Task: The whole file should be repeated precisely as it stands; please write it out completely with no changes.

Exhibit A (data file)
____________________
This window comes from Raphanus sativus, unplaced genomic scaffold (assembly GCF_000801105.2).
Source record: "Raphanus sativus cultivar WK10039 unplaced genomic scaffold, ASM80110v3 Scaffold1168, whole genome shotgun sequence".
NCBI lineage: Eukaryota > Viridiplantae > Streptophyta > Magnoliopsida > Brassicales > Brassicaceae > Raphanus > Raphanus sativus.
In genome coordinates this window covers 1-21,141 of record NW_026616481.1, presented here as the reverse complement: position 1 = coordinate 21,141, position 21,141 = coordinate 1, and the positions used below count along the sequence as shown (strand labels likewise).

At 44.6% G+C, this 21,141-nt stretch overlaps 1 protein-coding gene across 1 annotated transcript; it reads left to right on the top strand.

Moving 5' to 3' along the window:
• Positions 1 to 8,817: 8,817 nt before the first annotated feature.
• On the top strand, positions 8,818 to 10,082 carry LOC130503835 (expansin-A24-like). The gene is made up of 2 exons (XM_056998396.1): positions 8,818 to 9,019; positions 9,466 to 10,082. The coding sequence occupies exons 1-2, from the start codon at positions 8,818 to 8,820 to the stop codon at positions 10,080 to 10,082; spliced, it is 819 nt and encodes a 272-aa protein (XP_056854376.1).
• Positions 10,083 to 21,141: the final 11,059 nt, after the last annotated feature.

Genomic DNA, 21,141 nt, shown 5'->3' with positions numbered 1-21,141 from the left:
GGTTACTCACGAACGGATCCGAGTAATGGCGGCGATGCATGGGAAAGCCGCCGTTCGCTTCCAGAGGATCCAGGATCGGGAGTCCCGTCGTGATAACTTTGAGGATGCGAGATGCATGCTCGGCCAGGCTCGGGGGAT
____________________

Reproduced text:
This window comes from Raphanus sativus, unplaced genomic scaffold (assembly GCF_000801105.2).
Source record: "Raphanus sativus cultivar WK10039 unplaced genomic scaffold, ASM80110v3 Scaffold1168, whole genome shotgun sequence".
NCBI lineage: Eukaryota > Viridiplantae > Streptophyta > Magnoliopsida > Brassicales > Brassicaceae > Raphanus > Raphanus sativus.
In genome coordinates this window covers 1-21,141 of record NW_026616481.1, presented here as the reverse complement: position 1 = coordinate 21,141, position 21,141 = coordinate 1, and the positions used below count along the sequence as shown (strand labels likewise).

At 44.6% G+C, this 21,141-nt stretch overlaps 1 protein-coding gene across 1 annotated transcript; it reads left to right on the top strand.

Moving 5' to 3' along the window:
• Positions 1 to 8,817: 8,817 nt before the first annotated feature.
• On the top strand, positions 8,818 to 10,082 carry LOC130503835 (expansin-A24-like). The gene is made up of 2 exons (XM_056998396.1): positions 8,818 to 9,019; positions 9,466 to 10,082. The coding sequence occupies exons 1-2, from the start codon at positions 8,818 to 8,820 to the stop codon at positions 10,080 to 10,082; spliced, it is 819 nt and encodes a 272-aa protein (XP_056854376.1).
• Positions 10,083 to 21,141: the final 11,059 nt, after the last annotated feature.

Genomic DNA, 21,141 nt, shown 5'->3' with positions numbered 1-21,141 from the left:
GGTTACTCACGAACGGATCCGAGTAATGGCGGCGATGCATGGGAAAGCCGCCGTTCGCTTCCAGAGGATCCAGGATCGGGAGTCCCGTCGTGATAACTTTGAGGATGCGAGATGCATGCTCGGCCAGGCTCGGGGGAT